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Turn Left at the Sleeping Dog: Scripting the Santa Fe Legend, 1920-1955

John La Farge

Anglos have been coming to Santa Fe for centuries, and early in the last century the city's beauty and exotic cultural mix became particularly attractive to artistic immigrants looking for freedom from the greed and competitiveness of mainstream American culture. By the late twentieth century, many New Mexicans felt, Santa Fe's unique charm was nearly overwhelmed by the evils that people had moved there to escape. The interviews collected in this book preserve the old Santa Fe, the one people are still looking for. The interviewees represent a cross-section of Santa Fe during the best of times: native Santa Feans, both Spanish American and Anglo, artists, immigrants, those who came by accident, those who came intending to stay, those who fought to preserve the older cultures' traditions and values. The author, unlike most journalists, has known the people he interviewed his entire life. Most of these men and women were old timers when the interviews took place, and many have since died. Most readers of this book will not remember the good times it evokes. But the lively stories told here will enthrall all Santa Feans and would-be Santa Feans, as well as visitors who can only dream of living in the City Different.

Interviewed in Turn Left at the Sleeping Dog are Amalia Sena Sánchez, Consuelo Bergere Mendenhall, Fray AngĂ©lico Chávez, Katherine "Peach" Mayer, Anita González Thomas, Josephine E. Baca, Chuck Barrows, Hazel Frederickson, Alice Henderson Rossin, Calla Hay, Letitia Evans Frank, Paul Frank, Tom and Doris Dozier, Samuel Adelo, Richard Bradford, J. I. Staley, Miranda Levy, Jerry West, Margaret Larsson, and Carol Smith. Interlaced with the interviews are comments from other Santa Feans: historian Myra Ellen Jenkins, cultural geographer J. B. Jackson, and anthropologist Oliver La Farge, the author's father.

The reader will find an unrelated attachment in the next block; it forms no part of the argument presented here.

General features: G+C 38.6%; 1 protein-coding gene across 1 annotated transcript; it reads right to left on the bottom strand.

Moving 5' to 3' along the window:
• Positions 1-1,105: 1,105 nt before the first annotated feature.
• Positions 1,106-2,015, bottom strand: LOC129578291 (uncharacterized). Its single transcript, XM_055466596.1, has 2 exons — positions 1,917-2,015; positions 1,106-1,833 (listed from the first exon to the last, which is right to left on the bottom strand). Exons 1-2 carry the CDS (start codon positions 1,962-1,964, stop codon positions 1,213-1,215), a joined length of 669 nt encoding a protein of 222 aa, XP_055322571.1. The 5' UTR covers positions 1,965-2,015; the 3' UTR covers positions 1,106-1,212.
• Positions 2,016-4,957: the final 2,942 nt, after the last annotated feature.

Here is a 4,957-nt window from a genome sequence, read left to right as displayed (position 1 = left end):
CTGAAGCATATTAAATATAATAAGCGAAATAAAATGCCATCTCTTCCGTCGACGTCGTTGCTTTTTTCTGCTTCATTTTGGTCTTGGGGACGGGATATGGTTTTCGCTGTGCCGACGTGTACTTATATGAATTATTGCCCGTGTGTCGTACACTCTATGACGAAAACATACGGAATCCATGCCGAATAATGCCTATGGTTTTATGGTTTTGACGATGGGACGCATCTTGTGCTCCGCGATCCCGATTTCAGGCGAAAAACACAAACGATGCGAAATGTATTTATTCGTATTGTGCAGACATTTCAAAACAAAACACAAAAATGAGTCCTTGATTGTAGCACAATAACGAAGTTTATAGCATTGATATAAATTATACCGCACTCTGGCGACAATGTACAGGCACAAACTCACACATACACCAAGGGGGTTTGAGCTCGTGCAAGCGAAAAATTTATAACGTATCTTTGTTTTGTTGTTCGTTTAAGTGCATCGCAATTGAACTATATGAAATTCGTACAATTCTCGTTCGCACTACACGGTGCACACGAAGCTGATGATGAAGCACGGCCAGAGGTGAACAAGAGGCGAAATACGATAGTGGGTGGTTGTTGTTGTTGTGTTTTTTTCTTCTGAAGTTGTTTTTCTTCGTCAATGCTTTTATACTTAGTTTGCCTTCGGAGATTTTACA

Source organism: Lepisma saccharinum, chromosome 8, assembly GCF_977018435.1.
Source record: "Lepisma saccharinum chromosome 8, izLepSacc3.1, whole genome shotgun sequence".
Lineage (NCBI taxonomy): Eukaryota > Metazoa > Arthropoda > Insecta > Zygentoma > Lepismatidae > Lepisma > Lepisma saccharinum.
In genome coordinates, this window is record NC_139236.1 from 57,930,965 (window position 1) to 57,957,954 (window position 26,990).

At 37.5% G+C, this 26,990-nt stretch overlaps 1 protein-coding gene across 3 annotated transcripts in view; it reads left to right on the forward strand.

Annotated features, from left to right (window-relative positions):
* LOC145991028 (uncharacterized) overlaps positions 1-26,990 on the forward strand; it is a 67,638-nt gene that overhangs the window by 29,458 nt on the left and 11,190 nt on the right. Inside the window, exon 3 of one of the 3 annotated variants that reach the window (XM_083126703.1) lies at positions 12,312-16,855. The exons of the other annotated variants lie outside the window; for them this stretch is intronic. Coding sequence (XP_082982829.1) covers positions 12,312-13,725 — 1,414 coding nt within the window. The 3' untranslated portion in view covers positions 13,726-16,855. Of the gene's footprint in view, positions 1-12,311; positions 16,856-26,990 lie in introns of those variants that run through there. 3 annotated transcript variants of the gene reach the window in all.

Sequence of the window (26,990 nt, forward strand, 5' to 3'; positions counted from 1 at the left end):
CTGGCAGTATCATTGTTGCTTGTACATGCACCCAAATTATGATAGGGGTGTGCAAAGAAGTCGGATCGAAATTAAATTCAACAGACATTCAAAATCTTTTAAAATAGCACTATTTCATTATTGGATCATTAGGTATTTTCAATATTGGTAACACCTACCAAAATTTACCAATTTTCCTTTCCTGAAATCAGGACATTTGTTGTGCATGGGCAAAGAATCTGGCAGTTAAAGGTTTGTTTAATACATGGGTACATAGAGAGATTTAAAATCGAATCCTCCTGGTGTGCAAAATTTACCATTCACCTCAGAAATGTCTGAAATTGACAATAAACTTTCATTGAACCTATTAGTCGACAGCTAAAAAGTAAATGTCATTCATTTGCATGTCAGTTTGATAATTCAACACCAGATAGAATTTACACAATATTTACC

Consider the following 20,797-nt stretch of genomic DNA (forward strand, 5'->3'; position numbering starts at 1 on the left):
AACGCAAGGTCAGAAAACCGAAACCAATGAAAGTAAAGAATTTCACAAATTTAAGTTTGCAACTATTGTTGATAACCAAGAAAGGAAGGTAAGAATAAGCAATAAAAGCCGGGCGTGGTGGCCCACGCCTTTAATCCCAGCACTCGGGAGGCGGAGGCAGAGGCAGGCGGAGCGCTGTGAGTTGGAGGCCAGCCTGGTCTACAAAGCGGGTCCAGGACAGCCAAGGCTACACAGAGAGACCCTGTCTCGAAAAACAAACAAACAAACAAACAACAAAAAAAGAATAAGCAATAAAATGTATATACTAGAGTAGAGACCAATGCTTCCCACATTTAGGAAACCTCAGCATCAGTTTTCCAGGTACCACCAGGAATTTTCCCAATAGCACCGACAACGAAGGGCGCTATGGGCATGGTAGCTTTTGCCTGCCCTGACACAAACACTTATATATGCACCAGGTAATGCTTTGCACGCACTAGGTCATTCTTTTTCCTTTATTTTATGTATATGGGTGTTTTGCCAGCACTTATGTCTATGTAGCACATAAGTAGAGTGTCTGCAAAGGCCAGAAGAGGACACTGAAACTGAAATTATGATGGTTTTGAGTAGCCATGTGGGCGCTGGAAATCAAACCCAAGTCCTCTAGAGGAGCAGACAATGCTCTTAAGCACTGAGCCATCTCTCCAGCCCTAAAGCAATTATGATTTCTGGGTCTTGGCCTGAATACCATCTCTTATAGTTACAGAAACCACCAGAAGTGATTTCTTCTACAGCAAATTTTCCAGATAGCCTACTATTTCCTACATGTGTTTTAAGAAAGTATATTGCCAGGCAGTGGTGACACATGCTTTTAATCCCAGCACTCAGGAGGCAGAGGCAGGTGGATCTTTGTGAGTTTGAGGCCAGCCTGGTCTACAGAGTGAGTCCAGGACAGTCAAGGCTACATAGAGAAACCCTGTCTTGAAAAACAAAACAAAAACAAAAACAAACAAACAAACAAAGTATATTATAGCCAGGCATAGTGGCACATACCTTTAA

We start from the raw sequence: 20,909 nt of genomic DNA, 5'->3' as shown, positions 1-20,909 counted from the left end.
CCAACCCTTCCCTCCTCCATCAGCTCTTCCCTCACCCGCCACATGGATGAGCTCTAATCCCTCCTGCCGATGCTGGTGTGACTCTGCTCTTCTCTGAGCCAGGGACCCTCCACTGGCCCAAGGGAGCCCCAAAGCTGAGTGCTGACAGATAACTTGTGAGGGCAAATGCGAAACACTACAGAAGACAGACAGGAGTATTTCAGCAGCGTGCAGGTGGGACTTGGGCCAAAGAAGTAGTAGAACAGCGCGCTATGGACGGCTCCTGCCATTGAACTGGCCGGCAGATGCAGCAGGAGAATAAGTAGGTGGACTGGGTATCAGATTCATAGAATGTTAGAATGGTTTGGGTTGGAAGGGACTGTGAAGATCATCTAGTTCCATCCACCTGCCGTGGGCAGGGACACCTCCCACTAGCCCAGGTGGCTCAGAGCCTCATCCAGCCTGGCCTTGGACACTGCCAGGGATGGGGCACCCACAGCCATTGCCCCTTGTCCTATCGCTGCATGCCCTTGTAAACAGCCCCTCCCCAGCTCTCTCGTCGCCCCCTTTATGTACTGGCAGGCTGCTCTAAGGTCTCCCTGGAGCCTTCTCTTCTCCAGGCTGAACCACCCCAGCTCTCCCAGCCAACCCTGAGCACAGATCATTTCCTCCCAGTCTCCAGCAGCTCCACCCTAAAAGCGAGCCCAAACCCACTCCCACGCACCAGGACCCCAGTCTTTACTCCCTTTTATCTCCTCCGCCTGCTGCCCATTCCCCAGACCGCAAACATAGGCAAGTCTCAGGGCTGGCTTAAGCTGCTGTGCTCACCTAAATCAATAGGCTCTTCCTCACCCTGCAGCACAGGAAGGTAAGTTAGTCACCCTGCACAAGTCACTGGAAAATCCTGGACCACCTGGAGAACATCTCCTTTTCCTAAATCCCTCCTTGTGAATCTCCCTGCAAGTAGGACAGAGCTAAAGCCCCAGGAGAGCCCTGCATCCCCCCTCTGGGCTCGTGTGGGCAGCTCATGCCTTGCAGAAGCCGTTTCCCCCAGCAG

John Pen La Farge, a native of Santa Fe, is a freelance writer and historian who specializes in intellectual history.


"An oral history recounted by 23 of Santa Fe's most colorful characters tells the story of a city that in some ways has changed beyond recognition in half a century, but in other ways is still the same old town. . . . Some of the best recollections come from author Richard Bradford. The title of the book is taken from the street directions he gave to his house."


Santa Fe New Mexican

" Turn Left at the Sleeping Dog makes an undeniable contribution to the history of Santa Fe. . . This is history at its best: multidimensional, complex and always entertaining."


Southwest BookViews

". . . La Farge has done all New Mexicans a great service by highlighting a formative sequence in Santa Fe's long, unique evolution."


Crosswinds Weekly, Albuquerque

"La Farge, son of writer Oliver La Farge, here presents oral histories from a wide variety of Santa Fe residents, Anglos, Hispanics, Indians, artists, politicians, historians, and others whom he has known his entire life. These Santa Feans tell us in their own words about what it was like in 'the good old days,' evoking with their fascinating stories their hometown's unique charm and culture and giving us a real taste of the city's community in the early 20th century."


Library Journal

6.125 x 9.25 in. 408 pages 39 halftones